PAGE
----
Email

You can send emails to someone in Haverigg using the Email a Prisoner service.

You might also be able to attach photos and receive replies from the resident, depending on the rules at Haverigg.

Secure video calls

Secure video calling is available at this prison. Family and friends need to download the purple visits app, create an account, register all visitors, and add the prisoner to their contact list.

Read more about how it works

Letters

Include the person’s name and prisoner number on the envelope.

If you do not know their prisoner number, contact Haverigg.

All post apart from legal letters will be opened and checked by officers.

Send money and gifts

You can use the free and fast online service to send money to someone in prison.

You can also send cheques and postal orders. These should be made payable to ‘The Governor, HMP Haverigg’ and include the resident’s name and prisoner number on the back.

Gifts and parcels

Friends and family can send parcels of clothing at set times of the year. The resident will be able to tell you more about this.

Make sure to include the person’s name and prisoner number on the parcel.

All parcels will be opened and checked by officers.

Life at Haverigg

Haverigg is committed to providing a safe and educational environment where men can learn new skills to help them on release.

Security and safeguarding

Every person at Haverigg has a right to feel safe. The staff are responsible for their safeguarding and welfare at all times.

All safeguarding processes are overseen by the Cumbria Safeguarding Adults Board.

Arrival and first night

When a resident first arrives at Haverigg, they will be able to contact a family member by phone. This could be quite late in the evening, depending on the time they arrive.

They will get to speak to someone who will check how they’re feeling and ask about any immediate health and wellbeing needs.

Induction

Each person who arrives at Haverigg gets an induction that lasts about a week. They will meet professionals who will help them with:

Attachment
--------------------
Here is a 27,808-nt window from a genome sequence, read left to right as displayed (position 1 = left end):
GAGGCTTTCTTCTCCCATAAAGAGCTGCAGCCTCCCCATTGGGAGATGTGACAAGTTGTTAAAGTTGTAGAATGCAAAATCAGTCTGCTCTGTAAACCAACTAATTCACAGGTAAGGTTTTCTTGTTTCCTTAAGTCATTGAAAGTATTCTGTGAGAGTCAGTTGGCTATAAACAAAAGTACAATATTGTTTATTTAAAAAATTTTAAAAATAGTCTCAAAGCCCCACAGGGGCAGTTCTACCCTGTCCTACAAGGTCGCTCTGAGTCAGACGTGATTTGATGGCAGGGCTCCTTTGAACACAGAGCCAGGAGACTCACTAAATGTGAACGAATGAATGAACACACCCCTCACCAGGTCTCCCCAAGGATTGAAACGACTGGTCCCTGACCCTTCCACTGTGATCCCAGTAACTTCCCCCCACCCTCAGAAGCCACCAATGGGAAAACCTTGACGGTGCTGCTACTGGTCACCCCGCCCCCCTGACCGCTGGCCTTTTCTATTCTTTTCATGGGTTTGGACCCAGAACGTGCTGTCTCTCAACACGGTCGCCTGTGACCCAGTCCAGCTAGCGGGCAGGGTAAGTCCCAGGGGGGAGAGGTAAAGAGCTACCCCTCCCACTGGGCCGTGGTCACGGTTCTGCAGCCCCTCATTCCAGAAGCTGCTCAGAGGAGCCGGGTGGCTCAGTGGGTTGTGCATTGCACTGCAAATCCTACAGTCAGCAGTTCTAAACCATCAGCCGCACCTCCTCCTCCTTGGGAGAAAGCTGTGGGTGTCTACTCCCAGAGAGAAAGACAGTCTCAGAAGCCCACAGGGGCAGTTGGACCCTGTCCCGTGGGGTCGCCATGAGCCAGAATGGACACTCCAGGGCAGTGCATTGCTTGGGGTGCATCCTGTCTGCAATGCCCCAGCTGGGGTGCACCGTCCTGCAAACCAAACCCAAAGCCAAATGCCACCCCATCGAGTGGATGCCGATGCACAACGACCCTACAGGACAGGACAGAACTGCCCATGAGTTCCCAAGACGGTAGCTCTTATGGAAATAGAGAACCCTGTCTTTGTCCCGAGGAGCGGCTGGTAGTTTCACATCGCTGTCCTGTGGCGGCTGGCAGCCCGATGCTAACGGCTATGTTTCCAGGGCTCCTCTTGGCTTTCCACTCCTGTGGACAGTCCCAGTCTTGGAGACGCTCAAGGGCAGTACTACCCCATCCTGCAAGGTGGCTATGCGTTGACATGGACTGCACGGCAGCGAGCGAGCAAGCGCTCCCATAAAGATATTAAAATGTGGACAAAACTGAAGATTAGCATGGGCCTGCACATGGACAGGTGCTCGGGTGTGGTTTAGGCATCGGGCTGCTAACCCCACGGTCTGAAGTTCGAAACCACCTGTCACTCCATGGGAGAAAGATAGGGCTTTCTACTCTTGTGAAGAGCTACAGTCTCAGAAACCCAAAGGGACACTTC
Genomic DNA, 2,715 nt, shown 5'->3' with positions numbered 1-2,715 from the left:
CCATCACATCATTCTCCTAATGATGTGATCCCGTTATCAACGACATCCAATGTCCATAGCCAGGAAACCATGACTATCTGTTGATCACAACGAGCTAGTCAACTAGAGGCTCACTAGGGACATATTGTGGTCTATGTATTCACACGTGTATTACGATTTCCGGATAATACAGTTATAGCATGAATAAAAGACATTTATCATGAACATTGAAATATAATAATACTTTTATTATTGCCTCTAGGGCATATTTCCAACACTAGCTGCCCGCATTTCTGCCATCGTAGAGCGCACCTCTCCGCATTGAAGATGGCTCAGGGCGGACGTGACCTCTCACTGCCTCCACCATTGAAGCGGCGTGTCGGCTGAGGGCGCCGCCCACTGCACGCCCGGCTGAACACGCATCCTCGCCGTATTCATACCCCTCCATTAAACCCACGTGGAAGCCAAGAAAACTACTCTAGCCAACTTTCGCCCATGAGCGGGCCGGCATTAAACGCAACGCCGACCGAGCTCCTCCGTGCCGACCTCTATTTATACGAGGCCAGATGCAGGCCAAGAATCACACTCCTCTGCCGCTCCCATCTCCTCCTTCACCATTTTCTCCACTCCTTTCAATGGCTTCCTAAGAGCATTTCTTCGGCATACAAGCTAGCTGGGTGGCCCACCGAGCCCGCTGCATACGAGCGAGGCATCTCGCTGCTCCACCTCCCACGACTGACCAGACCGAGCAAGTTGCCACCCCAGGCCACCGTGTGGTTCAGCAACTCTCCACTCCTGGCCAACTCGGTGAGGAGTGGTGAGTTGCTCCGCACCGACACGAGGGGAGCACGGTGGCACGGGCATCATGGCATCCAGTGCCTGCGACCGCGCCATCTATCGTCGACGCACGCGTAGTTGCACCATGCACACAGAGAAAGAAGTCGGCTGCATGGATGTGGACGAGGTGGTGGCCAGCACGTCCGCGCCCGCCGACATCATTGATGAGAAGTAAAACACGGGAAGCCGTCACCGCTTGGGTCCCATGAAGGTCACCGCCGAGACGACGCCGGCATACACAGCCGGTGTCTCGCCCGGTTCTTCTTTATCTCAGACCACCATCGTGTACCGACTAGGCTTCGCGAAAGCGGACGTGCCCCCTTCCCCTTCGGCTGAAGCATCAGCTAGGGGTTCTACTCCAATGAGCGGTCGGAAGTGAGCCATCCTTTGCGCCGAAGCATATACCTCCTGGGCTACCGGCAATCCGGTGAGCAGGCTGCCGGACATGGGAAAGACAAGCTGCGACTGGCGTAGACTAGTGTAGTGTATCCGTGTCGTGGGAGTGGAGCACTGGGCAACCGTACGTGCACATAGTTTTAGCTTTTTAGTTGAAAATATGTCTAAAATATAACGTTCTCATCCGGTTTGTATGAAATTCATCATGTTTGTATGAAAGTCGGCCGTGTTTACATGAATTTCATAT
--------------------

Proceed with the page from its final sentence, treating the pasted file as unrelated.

• health and wellbeing, including mental and sexual health
  • any substance misuse issues, including drugs and alcohol
  • personal development in custody and on release, including skills, education and training
  • other support (sometimes called ‘interventions’), such as managing difficult emotions

Everyone also finds out about the rules, fire safety, and how things like calls and visits work.

Accommodation

Around 300 men live at Haverigg in a broad range of residences. All men get their own room with in-room toilet facilities and many include their own showers.

Residents have access to a library, IT training centre and gym facilities.

Haverigg also has chaplaincy, safety and equalities teams providing support to residents.

Education and work

All residents work or train full time at Haverigg.

Training and learning opportunities are focused on skills gaps in the job market and designed to improve residents’ chances of getting work on release. Professions include timber manufacturing, building, plastering, plumbing, industrial cleaning and agriculture.

Residents can also train and work towards qualifications in the leisure industry through the gym.

Release on temporary licence

Residents can be assessed for temporary release. This time can be used for work experience or education in the local community, as well as preparing for release. Residents can apply for this within the prison.

Support for family and friends

Find out about advice and helplines for family and friends.

Support at Haverigg

The Visitors’ and Children’s Support Group family link team provides a range of information, guidance and support to families and friends of residents. You can call or ask in the visitors centre to speak to someone.

Telephone: 01229 713 274
Find out about call charges

Problems and complaints

If you have a problem contact Haverigg. If you can’t resolve the problem directly, you can make a complaint to HM Prison and Probation Service.

Contact Haverigg

Governor: Tony Corcoran

Telephone: 01229 713 000
Fax: 01229 713 027
Find out about call charges

Follow Haverigg on Twitter

Address

HMP Haverigg
North Lane
Millom
LA18 4NA

See map

Safer custody

If you have concerns about the safety or wellbeing of a man in Haverigg, contact the safety team. Provide as much information as possible and a telephone number for staff to call you back.

Email: safercustodyhaverigg@justice.gov.uk
Telephone: 01229 713 075
Monday to Friday, 9am to 4pm (answerphone out of hours)
Find out about call charges

If you need to speak with someone in an emergency, call the control room on 01229 713 230 and ask to speak to the orderly officer.

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Published 11 March 2020
Last updated 14 August 2020 + show all updates
  1. Updated visiting information in line with coronavirus restrictions.

  2. Updated video call info

  3. added survey link

  4. Prison visits update

  5. Visit information update

  6. First published.